Wembley Superbowl

In the same way that the English Premier Soccer League wishes to take its League abroad for game 39, the National Football League (NFL) of America is repeating its visit to Wembley to play an international series game between the New Orleans Saints and the San Diego Chargers. The game is scheduled for October 26 and it is understood that games of this nature will be repeated until at least 2010. Last year’s first game took place between the eventual ‘Superbowl’ champions, the New York Giants and the Miami Dolphins.

The two teams selected for this year’s match are apparently high-class entertainment teams and have been purposely selected to put on a first-class show for the ever-growing number of British fans. The two teams have great attacking ability, or to use American parlance, offensive ability and it promises to be a high-scoring game with little attention to defensive ploy. It looks like the two teams are led by Kevin Keegan’s American equivalents, if so it should live up to the hype.

The last game at Wembley between the ‘Giants’ and the ‘Dolphins’ was a low-scoring game in which the ‘Giants’ won by 13 points to 10, but the NFL directors want this next game to be high-octane. to please the public. The teams seem to have orders to mark at will.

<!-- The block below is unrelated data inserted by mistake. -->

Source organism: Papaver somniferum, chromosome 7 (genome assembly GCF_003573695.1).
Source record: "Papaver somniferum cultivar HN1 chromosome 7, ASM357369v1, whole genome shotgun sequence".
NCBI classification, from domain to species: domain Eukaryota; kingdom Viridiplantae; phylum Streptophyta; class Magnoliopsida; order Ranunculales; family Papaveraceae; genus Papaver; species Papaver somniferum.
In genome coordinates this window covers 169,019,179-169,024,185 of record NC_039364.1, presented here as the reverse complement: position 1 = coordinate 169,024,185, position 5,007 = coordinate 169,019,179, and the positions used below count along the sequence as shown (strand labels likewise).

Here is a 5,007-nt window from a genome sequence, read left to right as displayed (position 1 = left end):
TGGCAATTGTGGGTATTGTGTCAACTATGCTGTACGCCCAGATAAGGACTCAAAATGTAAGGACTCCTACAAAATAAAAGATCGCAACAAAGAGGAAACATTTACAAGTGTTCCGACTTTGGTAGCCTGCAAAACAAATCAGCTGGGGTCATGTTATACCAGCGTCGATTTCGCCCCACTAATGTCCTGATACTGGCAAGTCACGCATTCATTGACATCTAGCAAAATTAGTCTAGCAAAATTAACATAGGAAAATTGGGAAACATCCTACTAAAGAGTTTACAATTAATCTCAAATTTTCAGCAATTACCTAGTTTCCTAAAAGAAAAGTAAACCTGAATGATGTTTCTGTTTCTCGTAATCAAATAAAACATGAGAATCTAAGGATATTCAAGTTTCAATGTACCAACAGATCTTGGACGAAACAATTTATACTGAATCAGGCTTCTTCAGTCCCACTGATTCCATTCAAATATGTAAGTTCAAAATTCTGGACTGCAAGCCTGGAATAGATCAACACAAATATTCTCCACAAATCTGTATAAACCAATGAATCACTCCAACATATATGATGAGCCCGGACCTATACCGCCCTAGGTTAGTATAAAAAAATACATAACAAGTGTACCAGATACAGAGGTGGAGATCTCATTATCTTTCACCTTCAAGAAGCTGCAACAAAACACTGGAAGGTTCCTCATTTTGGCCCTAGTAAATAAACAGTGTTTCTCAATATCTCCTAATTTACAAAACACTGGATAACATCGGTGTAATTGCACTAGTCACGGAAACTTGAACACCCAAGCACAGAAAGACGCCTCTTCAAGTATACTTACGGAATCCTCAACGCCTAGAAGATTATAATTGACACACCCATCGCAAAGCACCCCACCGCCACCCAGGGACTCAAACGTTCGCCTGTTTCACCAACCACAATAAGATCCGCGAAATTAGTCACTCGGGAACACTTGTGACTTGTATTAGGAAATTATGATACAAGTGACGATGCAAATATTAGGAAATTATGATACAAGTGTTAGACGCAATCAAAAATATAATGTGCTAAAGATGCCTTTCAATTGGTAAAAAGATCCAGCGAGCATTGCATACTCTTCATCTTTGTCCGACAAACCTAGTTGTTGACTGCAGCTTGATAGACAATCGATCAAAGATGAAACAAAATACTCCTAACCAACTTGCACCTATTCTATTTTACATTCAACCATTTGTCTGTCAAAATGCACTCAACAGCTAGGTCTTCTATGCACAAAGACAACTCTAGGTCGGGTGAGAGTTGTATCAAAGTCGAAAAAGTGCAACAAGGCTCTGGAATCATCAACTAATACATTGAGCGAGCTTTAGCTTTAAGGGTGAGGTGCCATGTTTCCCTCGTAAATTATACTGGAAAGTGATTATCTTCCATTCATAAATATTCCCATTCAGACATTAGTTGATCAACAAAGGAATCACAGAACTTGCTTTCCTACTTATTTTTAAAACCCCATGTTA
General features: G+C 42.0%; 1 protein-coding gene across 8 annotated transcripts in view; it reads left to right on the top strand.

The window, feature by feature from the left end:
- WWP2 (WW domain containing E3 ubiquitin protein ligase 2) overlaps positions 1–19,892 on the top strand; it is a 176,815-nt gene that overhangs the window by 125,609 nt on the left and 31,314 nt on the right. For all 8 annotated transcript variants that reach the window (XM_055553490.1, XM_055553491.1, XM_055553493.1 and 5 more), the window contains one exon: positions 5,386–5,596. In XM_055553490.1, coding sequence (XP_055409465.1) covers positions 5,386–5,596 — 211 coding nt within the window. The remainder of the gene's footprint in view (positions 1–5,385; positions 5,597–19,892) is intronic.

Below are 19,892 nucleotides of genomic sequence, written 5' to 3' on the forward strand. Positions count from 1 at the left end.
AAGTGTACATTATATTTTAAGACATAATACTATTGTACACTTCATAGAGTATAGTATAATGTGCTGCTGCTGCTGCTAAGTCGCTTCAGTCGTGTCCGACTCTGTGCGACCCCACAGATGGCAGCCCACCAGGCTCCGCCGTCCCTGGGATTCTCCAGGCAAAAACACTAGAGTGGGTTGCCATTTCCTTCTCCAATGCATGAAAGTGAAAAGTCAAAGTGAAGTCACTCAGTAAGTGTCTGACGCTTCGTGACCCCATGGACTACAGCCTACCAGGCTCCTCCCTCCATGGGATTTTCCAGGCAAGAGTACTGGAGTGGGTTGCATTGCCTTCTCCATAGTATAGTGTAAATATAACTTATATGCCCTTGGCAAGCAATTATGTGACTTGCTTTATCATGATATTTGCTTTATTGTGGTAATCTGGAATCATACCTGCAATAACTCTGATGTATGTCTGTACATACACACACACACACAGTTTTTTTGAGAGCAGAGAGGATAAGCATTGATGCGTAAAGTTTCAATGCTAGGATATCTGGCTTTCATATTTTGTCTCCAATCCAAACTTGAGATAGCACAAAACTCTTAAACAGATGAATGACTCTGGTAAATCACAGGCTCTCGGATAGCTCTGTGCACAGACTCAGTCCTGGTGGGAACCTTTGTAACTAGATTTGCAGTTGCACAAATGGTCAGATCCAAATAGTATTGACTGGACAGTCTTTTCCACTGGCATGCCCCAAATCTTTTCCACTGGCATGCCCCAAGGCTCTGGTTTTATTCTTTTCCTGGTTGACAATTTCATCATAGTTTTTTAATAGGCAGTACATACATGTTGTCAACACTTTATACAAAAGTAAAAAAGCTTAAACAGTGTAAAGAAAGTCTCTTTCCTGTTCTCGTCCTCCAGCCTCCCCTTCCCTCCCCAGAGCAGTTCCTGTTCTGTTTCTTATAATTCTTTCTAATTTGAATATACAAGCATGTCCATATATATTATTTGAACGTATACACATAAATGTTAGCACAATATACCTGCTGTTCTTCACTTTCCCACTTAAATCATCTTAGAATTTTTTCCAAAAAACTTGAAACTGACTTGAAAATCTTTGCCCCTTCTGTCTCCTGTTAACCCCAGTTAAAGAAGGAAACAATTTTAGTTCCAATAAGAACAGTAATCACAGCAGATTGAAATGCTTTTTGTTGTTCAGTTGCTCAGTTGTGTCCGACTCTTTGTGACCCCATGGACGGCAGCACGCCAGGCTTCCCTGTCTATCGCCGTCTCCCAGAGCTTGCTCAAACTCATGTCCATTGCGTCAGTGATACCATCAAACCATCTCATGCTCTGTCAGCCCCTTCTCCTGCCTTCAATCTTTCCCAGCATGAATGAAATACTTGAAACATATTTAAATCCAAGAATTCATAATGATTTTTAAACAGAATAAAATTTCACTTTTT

The Saints and Chargers have ‘Superbowl’ aspirations this year and hope to follow in the footsteps of the ‘Giants’; Both teams are expected to reach the play-offs this season. If either team wins the ‘Superbowl’ this year, then Wembley can expect a lot of interest from other teams in the next two years.

The big surprise for many is that more than half a million UK NFL fans have already applied for tickets. 45,000 tickets went on sale in May and were sold in 90 minutes and another 15,000 went on sale in June and were sold in just half an hour. The final sale of the remaining 20,000 tickets will go on sale in September and, if the organizers make any sense, they should increase the price by 500% as they will apparently continue to be sold.

The obvious popularity of an American sport here, which not many people understand, played by men in protective clothing and where the team changes every time you try, oops … sorry … The touchdown is scored, it’s kind of tough for the traditionalists. UK sports fans need to understand. But there’s no question that tradition counts for nothing and this new wave of NFL London is surely just the beginning of things to come.

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